The Chinese company reported an 11% rise in net profit for the quarter ended December to $258 million thanks to strong demand for its PCs and smart devices, beating an average $223 million estimate of seven analysts, according to Refinitiv data. Revenue rose to a record $14.1 billion.
"The numbers are very good," said Christopher Yim, analyst at BOCOM International, adding that the PC business' profitability was impressive.
Lenovo is among companies facing disruptions to their supply chain after local governments in China extended a Lunar New Year holiday and imposed strict travel curbs to limit the spread of the coronavirus.
IPhone maker Apple warned earlier this week it will not be able to meet sales forecasts for the current quarter as the virus outbreak was pressuring its supply chain.
One of Lenovo's biggest factories is in the central Chinese city of Wuhan, the epicentre of the outbreak, where businesses remain shut, although its factories in the cities of Shenzhen and Hefei resumed work on Feb. 10.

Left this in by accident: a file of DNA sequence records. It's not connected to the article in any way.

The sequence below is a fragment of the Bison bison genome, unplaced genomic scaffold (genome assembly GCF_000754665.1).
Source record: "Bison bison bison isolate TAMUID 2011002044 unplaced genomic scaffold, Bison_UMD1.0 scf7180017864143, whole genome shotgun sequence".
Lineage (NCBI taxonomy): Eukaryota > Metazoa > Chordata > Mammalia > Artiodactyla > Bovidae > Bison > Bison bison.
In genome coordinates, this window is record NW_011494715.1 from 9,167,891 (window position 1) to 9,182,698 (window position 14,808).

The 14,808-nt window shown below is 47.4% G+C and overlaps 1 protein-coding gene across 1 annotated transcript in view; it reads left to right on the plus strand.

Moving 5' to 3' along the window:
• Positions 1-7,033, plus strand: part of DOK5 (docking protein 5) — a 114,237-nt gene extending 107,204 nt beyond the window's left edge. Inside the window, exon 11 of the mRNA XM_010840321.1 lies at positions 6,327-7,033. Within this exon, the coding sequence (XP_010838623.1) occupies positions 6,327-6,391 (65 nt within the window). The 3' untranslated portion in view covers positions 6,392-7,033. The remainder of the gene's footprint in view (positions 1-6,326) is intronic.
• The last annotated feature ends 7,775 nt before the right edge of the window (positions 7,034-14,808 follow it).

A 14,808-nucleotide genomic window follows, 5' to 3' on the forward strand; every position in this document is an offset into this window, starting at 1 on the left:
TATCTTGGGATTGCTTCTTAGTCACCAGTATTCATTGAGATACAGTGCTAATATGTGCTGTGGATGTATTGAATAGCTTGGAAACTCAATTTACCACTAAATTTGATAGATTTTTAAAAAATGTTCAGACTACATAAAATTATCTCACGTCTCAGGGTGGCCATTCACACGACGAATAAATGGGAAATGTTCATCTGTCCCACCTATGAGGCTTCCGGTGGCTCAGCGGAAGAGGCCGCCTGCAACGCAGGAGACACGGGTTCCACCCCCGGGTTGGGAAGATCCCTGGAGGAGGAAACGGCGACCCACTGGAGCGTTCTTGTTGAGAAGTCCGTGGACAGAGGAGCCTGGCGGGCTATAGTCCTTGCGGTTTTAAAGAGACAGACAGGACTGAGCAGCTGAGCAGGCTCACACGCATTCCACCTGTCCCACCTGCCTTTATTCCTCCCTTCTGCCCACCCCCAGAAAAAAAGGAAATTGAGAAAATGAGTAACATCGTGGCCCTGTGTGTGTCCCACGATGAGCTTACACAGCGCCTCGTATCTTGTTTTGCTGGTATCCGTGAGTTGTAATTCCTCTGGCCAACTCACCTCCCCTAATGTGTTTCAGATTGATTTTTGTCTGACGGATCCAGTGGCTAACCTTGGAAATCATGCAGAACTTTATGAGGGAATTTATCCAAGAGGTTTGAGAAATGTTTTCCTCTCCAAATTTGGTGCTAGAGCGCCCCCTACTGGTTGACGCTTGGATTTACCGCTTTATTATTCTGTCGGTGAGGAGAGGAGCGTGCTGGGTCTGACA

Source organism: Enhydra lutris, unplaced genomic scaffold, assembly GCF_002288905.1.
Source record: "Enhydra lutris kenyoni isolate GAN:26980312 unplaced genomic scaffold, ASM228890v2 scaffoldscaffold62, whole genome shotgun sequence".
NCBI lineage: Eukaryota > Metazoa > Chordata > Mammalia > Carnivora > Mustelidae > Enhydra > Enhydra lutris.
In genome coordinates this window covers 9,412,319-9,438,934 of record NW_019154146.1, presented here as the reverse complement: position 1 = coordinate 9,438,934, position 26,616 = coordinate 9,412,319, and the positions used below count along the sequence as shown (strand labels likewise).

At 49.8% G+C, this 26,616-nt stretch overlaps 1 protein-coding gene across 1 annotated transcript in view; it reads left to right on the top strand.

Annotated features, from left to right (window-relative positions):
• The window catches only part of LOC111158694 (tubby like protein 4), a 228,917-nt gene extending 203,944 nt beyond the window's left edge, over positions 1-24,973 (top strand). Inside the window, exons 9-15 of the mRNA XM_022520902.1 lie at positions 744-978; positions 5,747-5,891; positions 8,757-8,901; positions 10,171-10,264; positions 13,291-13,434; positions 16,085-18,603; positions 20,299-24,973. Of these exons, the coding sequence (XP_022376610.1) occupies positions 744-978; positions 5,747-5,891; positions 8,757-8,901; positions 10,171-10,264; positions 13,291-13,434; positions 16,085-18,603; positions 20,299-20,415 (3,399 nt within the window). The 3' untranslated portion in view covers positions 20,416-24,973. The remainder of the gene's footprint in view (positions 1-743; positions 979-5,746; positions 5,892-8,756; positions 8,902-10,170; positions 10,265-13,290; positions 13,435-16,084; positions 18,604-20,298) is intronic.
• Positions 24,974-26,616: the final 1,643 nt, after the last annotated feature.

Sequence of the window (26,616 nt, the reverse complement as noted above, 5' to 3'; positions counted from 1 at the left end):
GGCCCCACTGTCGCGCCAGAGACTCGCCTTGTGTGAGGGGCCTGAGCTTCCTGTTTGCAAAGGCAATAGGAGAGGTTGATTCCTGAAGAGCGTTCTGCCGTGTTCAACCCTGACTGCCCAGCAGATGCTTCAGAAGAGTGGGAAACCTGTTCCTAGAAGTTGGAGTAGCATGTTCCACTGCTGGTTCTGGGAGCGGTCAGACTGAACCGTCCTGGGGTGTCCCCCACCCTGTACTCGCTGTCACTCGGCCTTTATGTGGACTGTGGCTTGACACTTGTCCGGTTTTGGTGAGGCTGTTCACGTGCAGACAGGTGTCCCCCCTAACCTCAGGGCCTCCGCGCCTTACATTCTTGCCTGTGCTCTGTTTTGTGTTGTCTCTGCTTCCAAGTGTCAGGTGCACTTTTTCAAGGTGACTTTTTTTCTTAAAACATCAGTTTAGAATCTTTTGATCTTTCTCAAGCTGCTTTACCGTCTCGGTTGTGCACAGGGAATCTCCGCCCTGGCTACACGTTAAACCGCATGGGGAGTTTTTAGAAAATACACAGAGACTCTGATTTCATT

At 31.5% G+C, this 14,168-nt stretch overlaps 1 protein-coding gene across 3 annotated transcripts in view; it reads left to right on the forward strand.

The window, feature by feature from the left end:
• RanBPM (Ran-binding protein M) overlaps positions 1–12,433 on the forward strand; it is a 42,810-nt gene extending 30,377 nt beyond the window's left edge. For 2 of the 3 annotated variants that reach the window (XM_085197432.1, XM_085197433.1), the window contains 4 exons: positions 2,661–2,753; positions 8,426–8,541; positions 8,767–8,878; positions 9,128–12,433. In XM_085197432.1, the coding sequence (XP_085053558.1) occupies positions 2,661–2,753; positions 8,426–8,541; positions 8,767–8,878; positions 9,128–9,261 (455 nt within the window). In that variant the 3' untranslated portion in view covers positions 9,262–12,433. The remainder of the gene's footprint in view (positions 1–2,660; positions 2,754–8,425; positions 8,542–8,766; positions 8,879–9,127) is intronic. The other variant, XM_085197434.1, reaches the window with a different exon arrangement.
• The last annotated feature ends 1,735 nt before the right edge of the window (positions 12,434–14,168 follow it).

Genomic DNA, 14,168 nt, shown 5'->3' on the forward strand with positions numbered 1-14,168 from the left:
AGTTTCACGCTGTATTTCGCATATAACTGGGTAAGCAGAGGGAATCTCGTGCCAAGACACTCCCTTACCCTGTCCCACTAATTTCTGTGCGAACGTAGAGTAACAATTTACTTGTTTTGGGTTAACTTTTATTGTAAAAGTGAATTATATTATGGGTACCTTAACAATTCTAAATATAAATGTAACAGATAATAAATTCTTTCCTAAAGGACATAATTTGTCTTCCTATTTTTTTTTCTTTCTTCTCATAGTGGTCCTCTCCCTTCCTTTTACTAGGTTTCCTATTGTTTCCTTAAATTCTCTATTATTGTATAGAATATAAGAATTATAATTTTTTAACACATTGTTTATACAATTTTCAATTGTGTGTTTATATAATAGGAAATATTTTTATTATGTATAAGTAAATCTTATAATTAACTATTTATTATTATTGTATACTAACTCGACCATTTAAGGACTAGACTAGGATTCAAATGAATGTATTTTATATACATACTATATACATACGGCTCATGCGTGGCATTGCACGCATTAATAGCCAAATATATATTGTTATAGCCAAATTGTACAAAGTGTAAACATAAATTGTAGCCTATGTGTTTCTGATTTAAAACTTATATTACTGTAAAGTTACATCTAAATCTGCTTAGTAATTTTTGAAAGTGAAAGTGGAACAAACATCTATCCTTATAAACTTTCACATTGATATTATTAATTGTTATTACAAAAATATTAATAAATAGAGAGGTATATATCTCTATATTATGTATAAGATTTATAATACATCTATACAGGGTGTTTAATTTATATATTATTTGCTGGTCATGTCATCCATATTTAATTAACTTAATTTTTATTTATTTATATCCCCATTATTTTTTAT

"The vast majority of the group's factories in China have reopened and are operational on a limited basis, although its suppliers and even logistics services across the countries remained impacted," Lenovo said in a statement.
"Nevertheless, given its extensive global footprint, the company is well positioned to address the supply challenges by leveraging its strength as a global company with worldwide manufacturing capabilities and supply chain efficiency."
Yim of BOCOM International said Lenovo was better placed than some of its technology peers because of spread out manufacturing facilities.
"They have a global manufacturing base, so that could put them in a relatively better position."
The global PC market grew 2.3% in the quarter to December, as customers replaced machines to migrate to Windows 10, market research firm Gartner said last month. Lenovo took a 24.8% market share during the quarter, ahead of rivals HP Inc and Dell, it said.
The year began on a positive note for Lenovo, which won a respite in the U.S.-China trade war after an early January interim agreement between Washington and Beijing eased 18 months of tensions.
Laptop computers were among $156 billion worth of Chinese goods that Washington had threatened to hit with tariffs in December, along with cellphones and toys, which U.S. President Donald Trump later decided not to implement.
By Brenda Goh